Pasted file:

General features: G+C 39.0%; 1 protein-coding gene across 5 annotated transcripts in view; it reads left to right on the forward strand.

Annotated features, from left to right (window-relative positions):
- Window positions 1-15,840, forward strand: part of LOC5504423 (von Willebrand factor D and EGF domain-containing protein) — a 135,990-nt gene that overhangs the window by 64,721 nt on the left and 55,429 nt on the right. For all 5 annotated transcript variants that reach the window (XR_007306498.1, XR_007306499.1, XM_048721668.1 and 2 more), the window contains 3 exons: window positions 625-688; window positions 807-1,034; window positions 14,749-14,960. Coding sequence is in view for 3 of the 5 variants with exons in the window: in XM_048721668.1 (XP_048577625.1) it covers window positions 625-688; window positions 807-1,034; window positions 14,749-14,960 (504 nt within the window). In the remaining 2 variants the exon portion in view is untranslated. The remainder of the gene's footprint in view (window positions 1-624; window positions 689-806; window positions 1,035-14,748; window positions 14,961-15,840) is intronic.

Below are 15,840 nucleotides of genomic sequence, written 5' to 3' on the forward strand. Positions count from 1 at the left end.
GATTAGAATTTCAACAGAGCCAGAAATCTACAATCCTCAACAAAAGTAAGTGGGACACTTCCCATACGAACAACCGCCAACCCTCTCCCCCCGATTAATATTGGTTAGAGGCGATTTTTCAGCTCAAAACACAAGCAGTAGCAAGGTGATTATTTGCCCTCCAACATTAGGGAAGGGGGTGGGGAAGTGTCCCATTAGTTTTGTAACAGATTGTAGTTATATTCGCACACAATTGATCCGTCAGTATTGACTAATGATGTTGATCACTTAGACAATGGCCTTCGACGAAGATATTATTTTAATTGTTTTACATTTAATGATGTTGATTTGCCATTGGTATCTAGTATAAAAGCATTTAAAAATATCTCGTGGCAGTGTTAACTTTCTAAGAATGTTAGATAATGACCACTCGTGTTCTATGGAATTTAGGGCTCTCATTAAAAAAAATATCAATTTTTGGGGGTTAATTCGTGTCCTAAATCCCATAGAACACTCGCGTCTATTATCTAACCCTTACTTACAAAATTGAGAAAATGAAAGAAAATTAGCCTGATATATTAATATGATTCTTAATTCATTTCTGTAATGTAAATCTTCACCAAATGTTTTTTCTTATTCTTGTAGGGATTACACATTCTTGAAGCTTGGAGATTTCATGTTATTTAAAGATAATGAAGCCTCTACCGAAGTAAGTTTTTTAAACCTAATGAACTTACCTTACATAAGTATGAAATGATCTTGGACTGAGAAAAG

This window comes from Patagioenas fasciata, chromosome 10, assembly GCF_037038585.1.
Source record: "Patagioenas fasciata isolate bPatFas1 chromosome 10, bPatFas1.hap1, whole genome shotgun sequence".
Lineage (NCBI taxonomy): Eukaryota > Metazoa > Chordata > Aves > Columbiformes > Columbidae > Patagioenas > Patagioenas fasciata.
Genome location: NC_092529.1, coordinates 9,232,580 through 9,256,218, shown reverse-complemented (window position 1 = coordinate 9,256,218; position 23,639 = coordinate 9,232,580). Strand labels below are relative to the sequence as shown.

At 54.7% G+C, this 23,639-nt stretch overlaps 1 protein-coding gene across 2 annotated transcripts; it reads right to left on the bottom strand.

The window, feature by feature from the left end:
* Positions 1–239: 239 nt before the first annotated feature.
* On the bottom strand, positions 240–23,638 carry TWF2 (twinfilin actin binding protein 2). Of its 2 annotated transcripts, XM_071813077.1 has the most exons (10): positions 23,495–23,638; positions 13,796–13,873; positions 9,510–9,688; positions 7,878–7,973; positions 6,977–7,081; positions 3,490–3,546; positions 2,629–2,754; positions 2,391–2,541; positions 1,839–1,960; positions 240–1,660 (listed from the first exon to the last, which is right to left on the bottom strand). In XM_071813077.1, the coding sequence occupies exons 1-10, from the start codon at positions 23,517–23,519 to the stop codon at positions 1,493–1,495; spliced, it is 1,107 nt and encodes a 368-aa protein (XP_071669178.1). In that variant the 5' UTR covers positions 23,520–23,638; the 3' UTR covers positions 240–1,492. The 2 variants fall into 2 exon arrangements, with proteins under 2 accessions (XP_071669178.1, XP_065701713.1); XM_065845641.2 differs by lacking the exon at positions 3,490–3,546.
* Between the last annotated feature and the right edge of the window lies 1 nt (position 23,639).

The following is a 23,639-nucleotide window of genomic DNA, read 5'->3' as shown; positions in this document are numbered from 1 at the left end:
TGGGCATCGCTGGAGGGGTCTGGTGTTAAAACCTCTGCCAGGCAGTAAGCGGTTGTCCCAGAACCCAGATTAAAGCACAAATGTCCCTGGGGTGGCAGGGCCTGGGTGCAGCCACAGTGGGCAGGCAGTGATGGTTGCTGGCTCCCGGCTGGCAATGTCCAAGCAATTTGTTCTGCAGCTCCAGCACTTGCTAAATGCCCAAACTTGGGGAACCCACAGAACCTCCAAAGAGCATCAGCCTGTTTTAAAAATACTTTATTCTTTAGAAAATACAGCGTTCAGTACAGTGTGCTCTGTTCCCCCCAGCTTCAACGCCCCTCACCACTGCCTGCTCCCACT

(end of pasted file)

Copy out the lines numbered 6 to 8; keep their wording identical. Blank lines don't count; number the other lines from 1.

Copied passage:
This window comes from Patagioenas fasciata, chromosome 10, assembly GCF_037038585.1.
Source record: "Patagioenas fasciata isolate bPatFas1 chromosome 10, bPatFas1.hap1, whole genome shotgun sequence".
Lineage (NCBI taxonomy): Eukaryota > Metazoa > Chordata > Aves > Columbiformes > Columbidae > Patagioenas > Patagioenas fasciata.